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Topics include: Direct to consumer / E-commerce / Data & privacy / Martech

After Wunderman and Possible, expect to see more consolidation within the holding companies’ networks

Given there's been so much disruption from technology, the market has become complex and fragmented. It's only natural that clients should crave greater simplicity from their partners.

In the face of this and an increasingly competitive landscape it's no surprise holding company groups should try to better leverage the talent they have and seek greater collaboration, at the same time as targeting operational efficiencies.

WPP's recently announced plan to bring together Possible Worldwide and Wunderman makes a lot of commercial sense. The integration would combine Wunderman's data, creative and technology skills with Possible's specialisms in commerce, content and customer experience. At the heart of this lies the combination data and creativity, the sweet spot most marketers are focusing on.

It's not just WPP; there have now been a number of examples of the network players integrating their business units under a single brand. Last year Publicis collapsed a lot of its sub-brands into Publicis One in some of its markets. The network has also reorganised many of its digital assets globally – SapientNitro and Razorfish for example. Returning to WPP, we've also recently seen it merge Maxus and MEC. Mostly this strategy represents a concerted effort on the part of the networks to break down silos to foster a more collaborative culture.

This theme of collaboration is something that is increasingly talked about and this also has roots in challenges to the traditional holding company structures, which house many competing businesses. These are coming from competitors such as Dentsu and the management consultancies, which are building more unified offers.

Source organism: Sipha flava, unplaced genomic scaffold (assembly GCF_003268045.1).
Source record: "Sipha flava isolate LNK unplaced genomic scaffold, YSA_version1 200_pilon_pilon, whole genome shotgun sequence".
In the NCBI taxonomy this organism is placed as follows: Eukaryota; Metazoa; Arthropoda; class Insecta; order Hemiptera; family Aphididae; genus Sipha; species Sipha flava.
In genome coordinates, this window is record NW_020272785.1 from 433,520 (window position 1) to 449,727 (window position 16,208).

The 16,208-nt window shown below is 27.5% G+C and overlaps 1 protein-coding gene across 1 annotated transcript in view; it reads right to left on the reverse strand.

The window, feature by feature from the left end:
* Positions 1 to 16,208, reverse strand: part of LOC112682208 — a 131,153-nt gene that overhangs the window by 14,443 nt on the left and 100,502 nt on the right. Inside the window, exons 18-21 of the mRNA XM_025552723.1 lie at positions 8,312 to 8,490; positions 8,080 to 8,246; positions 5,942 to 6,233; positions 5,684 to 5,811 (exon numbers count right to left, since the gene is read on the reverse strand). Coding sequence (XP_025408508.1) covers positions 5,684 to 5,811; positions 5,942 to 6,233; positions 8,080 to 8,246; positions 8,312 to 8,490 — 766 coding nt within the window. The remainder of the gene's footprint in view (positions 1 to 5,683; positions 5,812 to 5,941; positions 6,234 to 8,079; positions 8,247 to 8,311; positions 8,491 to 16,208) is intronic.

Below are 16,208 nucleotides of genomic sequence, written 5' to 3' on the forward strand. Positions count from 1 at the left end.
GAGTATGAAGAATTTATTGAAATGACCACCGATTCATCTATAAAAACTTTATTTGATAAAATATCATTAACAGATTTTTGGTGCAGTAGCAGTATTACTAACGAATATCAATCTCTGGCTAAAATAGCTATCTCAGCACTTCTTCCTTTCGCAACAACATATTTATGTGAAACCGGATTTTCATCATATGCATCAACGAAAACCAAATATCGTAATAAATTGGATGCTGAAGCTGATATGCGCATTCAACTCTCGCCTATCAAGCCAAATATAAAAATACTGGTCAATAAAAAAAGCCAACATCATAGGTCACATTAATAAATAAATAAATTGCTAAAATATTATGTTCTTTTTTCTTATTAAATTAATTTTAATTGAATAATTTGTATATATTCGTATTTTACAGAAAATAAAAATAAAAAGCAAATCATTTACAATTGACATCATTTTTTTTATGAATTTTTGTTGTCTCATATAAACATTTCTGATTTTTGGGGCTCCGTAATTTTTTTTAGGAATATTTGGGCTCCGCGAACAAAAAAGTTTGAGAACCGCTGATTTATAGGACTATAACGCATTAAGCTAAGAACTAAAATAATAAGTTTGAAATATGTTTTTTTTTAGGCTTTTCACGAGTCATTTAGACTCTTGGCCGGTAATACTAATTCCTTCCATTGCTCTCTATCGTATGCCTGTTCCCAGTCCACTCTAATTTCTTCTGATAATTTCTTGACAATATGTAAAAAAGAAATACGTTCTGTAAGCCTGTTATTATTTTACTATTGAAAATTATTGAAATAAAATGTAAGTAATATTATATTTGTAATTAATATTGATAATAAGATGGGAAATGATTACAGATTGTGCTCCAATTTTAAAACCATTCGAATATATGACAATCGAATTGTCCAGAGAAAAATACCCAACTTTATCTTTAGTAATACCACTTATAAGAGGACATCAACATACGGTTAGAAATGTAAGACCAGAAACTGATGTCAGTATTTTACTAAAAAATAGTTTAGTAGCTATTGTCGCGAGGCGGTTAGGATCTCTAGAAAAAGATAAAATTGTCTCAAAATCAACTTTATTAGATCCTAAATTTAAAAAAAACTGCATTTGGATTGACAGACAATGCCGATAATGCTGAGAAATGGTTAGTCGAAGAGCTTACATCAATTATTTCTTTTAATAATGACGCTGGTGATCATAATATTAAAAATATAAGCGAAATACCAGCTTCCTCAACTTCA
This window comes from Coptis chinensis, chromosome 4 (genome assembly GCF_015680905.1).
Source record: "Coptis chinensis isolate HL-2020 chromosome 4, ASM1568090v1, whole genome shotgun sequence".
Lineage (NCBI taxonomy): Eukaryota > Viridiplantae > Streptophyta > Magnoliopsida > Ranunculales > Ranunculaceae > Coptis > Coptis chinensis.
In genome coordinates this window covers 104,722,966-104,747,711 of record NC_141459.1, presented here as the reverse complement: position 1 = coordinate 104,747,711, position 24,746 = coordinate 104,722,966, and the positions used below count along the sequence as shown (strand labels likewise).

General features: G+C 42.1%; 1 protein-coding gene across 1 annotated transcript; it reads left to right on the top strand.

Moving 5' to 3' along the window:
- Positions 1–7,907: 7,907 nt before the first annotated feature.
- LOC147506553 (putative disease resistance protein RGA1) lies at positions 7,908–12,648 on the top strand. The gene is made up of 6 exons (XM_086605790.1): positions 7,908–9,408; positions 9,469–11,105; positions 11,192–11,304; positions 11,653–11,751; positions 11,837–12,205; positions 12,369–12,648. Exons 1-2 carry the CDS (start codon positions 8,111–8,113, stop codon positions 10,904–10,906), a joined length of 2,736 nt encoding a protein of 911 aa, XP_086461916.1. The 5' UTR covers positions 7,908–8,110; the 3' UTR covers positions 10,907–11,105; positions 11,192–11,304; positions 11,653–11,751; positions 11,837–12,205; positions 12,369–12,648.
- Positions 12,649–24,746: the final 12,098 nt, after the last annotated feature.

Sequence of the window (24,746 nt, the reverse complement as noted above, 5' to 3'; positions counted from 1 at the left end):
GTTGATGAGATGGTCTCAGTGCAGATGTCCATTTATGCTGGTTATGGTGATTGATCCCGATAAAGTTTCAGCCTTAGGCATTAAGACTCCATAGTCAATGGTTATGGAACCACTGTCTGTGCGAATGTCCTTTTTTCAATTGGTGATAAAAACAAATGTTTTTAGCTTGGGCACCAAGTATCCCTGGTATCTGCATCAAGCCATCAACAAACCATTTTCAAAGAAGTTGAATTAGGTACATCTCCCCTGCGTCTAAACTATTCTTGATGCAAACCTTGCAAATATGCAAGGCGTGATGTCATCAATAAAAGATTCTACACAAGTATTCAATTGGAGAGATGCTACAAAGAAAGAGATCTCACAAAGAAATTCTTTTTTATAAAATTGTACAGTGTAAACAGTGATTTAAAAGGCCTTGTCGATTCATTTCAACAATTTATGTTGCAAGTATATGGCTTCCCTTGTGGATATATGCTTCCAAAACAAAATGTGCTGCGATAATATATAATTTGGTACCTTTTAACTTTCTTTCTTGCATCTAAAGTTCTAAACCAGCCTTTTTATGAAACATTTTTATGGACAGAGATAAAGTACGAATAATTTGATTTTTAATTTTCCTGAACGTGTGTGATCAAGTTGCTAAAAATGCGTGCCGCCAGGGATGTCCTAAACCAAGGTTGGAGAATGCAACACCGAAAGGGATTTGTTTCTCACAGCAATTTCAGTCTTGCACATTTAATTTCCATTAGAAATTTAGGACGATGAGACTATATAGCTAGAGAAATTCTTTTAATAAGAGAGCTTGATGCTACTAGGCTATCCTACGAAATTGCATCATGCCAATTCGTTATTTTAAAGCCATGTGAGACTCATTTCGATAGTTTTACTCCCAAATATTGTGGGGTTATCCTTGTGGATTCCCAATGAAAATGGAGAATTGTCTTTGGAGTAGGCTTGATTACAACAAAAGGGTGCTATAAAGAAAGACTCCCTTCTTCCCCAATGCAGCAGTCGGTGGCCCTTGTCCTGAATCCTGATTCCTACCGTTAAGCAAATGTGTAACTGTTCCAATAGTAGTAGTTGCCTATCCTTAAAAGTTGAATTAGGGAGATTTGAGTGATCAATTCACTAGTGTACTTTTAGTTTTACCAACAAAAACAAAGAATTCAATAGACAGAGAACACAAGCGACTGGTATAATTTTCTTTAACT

While there are also back office synergies to be made, the Wunderman/Possible Worldwide integration wouldn’t necessarily be an easy task given the number of markets both businesses operate across, and their sheer number of offices. It would likely take some time for the operational efficiencies to be felt – unlike Maxus and MEC for example.

A key facilitator would lie in Mark Read's vision and proximity to both networks. As the current head of Wunderman and former lead of WPP Digital, he’s had sight of both businesses and the potential for a tie-up would likely be very clear to him.

The combination of commercial drivers of what clients want, competition and the need for margin growth means we will most likely see more consolidation within the holding companies’ networks. While, in theory, greater collaboration and a breaking down of the silo mentality could mean less M&A as the individual operational costs of a group no longer build up competing skills sets, in practice it’s highly unlikely this will impact M&A in any meaningful way. Demand for high growth, new capabilities - and particularly new technologies and data-driven businesses - are very high on the agenda and I can’t envisage that changing.

In the case of WPP, the group has always been on the look-out for new services, particularly in digital, and new markets. I don’t think that over-arching strategy will change as a result of bringing together two parts of the business. Growth is always key, and while part of that is organic, M&A will always play a highly significant role.

Mark Cox is the director at Results International

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